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Égalité in the family

June 19, 2012

Twelve years ago France introduced a law to ensure half of candidates in polls were women. By now the country’s large parties put Égalité aside and rather chose financial penalties over parity obligation. No wonder every fifth member of the national assembly in the last term was a female.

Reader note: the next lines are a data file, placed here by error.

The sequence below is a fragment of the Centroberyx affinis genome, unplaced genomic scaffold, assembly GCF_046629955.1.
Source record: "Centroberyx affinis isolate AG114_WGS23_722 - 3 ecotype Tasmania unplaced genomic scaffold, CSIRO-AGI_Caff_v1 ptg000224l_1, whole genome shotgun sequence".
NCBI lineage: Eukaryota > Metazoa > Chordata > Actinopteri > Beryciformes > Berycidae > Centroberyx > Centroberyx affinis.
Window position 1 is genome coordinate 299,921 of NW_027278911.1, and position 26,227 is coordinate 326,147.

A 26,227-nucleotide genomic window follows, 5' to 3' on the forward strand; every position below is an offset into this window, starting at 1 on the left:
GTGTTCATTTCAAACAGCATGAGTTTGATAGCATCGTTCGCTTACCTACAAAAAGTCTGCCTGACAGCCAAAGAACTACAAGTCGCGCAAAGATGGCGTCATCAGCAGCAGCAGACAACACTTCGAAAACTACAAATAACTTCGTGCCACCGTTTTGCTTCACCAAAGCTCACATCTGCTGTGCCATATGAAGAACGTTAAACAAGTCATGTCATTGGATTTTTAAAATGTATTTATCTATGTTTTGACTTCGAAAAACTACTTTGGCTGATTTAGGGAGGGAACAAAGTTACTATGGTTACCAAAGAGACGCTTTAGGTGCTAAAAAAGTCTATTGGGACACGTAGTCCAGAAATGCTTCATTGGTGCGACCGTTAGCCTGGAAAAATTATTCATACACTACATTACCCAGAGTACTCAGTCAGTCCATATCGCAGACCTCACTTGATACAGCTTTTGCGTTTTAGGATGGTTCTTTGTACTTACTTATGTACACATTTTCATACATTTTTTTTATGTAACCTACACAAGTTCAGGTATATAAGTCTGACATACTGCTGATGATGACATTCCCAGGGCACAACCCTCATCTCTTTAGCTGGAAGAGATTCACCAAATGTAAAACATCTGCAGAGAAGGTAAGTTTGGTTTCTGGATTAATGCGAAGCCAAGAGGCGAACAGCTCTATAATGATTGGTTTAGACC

The Sunday elections showed the tide is slowly changing. Despite even fewer female candidates this year, the number of elected women rose. Out of 577 seats, there are now 155 female members of assembly, substantially improving the parity ratio. Among elected there is no Ségolène Royal, former partner of the current French president Hollande. On the other hand, Marion Maréchal, niece of the Front National leader Marine Le Pen secured her seat. At the age of 22 she became the youngest member since 1791. It looks Égalité likes to stay in the family.


From → Hic Salta

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